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Raja-Mandala: Trading places

On the South China Sea, Delhi speaks less in public while Washington can’t stop talking.

Written by C. Raja Mohan
Updated: March 9, 2016 12:10:48 am
South China Sea, South China sea dispute, China SCS, US South China sea, South China sea news There’s no doubt that Washington considers the joint patrols an important part of the effort to secure freedom of navigation in East Asia’s waters.

India has long irritated its international interlocutors by its penchant for “public diplomacy”. What we mean by public diplomacy here is somewhat different from the current usage of the term — about informing and influencing public opinion at home and abroad. It used to be called “propaganda” in the old days. Our reference here is to the style of public argumentation that marked India’s engagement with the world over the decades. New Delhi’s mandarins privileged public posturing over tough but outcome-oriented negotiating strategies.

American diplomatic tradition, in contrast, emphasised deal-making and splitting differences. American statecraft also understood a simple but important dictum: “If there are no negotiations in private, there will be no covenants to be signed in public.”

In the last few months though, Delhi and Washington have begun to trade places. Delhi now speaks a lot less in public and Washington can’t stop talking. If Indian media complains that official Delhi doesn’t keep them in the loop, Washington is trying to conduct negotiations with India through the Indian media.

Under Prime Minister Narendra Modi, Delhi has been compelled to curb its enthusiasm for public argumentation. Its mandate now is to bargain hard in private and be prepared to give and take on a pragmatic basis. The focus is on finding win-win outcomes.

This approach has, for example, helped India wrap up the outstanding issues in implementing the historic civil nuclear initiative. Even as Delhi tries to advance India’s strategic cooperation with the United States, an overly eager Washington is undermining the prospects for forward movement with its public diplomacy. Consider, for example, the recent diplomatic confusion on “joint patrols”. In the last few weeks, US officials have been publicly pressing India to agree on joint operations, including naval patrols in the Indo-Pacific.

There’s no doubt that Washington considers the joint patrols an important part of the effort to secure freedom of navigation in East Asia’s waters amidst Beijing’s vigorous assertion of its expansive territorial claims in the South China Sea.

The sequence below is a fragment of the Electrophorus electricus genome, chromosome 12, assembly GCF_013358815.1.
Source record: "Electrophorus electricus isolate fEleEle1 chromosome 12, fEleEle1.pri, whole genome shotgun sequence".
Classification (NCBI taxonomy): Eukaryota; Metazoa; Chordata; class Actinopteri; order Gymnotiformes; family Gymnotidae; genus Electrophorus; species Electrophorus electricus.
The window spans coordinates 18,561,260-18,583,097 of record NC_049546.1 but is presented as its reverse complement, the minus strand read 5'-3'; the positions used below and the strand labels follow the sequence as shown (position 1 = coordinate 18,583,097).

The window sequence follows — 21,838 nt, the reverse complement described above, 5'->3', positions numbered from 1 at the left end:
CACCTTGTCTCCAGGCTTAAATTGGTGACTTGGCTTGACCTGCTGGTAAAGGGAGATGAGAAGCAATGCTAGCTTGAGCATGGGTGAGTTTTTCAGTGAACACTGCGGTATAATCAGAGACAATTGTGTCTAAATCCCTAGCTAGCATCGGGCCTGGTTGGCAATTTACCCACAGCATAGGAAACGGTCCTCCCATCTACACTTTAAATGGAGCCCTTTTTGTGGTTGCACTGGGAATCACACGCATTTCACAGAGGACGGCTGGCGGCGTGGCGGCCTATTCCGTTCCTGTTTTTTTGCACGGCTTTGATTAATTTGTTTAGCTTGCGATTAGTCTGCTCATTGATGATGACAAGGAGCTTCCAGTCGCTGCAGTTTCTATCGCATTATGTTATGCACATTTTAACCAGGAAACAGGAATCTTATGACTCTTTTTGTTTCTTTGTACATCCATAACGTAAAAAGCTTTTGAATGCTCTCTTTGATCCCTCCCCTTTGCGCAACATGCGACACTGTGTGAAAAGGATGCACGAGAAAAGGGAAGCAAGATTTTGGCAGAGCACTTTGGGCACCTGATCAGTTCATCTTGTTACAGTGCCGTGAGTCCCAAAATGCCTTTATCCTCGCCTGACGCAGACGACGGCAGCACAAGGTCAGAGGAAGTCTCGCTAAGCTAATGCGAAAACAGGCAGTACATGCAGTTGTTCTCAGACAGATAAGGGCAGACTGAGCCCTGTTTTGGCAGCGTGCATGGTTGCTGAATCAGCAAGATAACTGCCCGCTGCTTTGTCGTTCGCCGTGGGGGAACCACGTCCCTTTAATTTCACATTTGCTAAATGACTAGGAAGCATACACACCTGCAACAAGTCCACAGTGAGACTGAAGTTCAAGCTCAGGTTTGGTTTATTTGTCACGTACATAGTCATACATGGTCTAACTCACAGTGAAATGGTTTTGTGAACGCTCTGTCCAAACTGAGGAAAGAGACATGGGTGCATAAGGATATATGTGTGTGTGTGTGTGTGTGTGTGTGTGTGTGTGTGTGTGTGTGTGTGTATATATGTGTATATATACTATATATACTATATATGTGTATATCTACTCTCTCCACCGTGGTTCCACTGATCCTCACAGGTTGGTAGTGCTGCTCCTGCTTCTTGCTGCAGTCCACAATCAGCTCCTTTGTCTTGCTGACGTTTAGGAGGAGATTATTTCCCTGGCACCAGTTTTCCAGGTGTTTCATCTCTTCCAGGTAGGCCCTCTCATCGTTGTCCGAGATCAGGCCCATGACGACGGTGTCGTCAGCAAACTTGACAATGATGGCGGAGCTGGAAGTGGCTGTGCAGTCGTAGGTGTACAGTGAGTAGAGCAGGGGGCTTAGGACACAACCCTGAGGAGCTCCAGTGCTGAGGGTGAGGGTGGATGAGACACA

Unlike the UPA government, which was hesitant to be drawn into the debate on the South China Sea that unfolded at the turn of this decade, Modi has been forthright in affirming India’s stakes in the waters to the east of Malacca. The NDA government has also been more open than the UPA government on defence cooperation with the US. It has renewed the 10-year defence pact signed by the UPA in 2005 and has unveiled an ambitious vision for strategic cooperation in the Indo-Pacific during President Barack Obama’s visit to India in January 2015.

Beyond the bilateral, the Modi government has invited Japan back into the naval exercises with the US in the Indian Ocean and elevated the trilateral political consultations with Washington and Tokyo to the ministerial level. If Delhi is ready to expand the envelope of security cooperation with the US, it has been irritated by Washington’s ceaseless public talk on joint naval patrols that has excited the Indian media and the commentators in Beijing. Delhi indeed bit its tongue for a while, but defence minister Manohar Parrikar stepped out last week to deny that Delhi was considering joint patrols at this point of time.

As the question of joint patrols gains salience every day in the South China Sea, Delhi and Washington certainly need intensive consultations on how to deal with Beijing’s forward policy in Asia’s waters. But America’s needless public diplomacy has only complicated Indian decision-making on the subject.

Quiet diplomacy is also the need of the hour to manage the traditional divergence between India and the US on the issue of Pakistan. At a time when Modi finds his bold outreach to Pakistan tested by cross-border terrorism, the public warmth for Rawalpindi in sections of Washington’s bureaucracy has become more than an irritant for the Modi government. South Block realists have no problem in recognising that America has enduring interests in Pakistan. What it finds hard to accept is Washington’s embrace of Rawalpindi’s quest for nuclear parity with India and its approach to the Kashmir question.

Modi has gone to great lengths in addressing many American interests — including Obama’s appeal to make the Paris summit on climate change a success. But the PM is apparently concerned at Washington’s inability to appreciate India’s concerns on Pakistan. Modi and Obama have surprised the world by injecting unprecedented energy into the transformation of the bilateral relationship. Modi’s visit later this month to Washington to attend the Nuclear Security Summit is a big opportunity to turn the last 10 months of the Obama administration into a very productive moment.

But Washington’s lack of high-level political attention to Delhi, its ingrained habit of pandering to Pakistan’s military, and the newly acquired taste for public diplomacy could result in squandering the moment at hand to consolidate the recent gains in the strategic partnership.

The writer is director, Carnegie India, and the consulting editor on foreign affairs for ‘The Indian Express’

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